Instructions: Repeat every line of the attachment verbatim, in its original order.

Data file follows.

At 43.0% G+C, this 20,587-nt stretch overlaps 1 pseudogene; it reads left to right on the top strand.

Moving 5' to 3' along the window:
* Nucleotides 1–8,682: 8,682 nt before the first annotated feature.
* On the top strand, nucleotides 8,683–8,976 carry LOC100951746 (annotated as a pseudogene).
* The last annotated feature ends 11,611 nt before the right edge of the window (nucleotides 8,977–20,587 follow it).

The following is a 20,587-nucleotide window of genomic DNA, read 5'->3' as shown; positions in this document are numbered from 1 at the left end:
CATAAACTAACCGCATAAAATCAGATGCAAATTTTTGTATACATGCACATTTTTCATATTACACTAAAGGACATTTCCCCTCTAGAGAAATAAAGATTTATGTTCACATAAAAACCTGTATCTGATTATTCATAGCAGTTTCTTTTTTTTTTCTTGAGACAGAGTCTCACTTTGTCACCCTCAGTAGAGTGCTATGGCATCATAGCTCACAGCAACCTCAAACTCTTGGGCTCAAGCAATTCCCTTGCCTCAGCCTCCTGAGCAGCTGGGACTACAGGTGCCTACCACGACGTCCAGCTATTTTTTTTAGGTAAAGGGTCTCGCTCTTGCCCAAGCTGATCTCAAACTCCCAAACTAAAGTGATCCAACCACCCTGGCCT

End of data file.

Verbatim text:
At 43.0% G+C, this 20,587-nt stretch overlaps 1 pseudogene; it reads left to right on the top strand.

Moving 5' to 3' along the window:
* Nucleotides 1–8,682: 8,682 nt before the first annotated feature.
* On the top strand, nucleotides 8,683–8,976 carry LOC100951746 (annotated as a pseudogene).
* The last annotated feature ends 11,611 nt before the right edge of the window (nucleotides 8,977–20,587 follow it).

The following is a 20,587-nucleotide window of genomic DNA, read 5'->3' as shown; positions in this document are numbered from 1 at the left end:
CATAAACTAACCGCATAAAATCAGATGCAAATTTTTGTATACATGCACATTTTTCATATTACACTAAAGGACATTTCCCCTCTAGAGAAATAAAGATTTATGTTCACATAAAAACCTGTATCTGATTATTCATAGCAGTTTCTTTTTTTTTTCTTGAGACAGAGTCTCACTTTGTCACCCTCAGTAGAGTGCTATGGCATCATAGCTCACAGCAACCTCAAACTCTTGGGCTCAAGCAATTCCCTTGCCTCAGCCTCCTGAGCAGCTGGGACTACAGGTGCCTACCACGACGTCCAGCTATTTTTTTTAGGTAAAGGGTCTCGCTCTTGCCCAAGCTGATCTCAAACTCCCAAACTAAAGTGATCCAACCACCCTGGCCT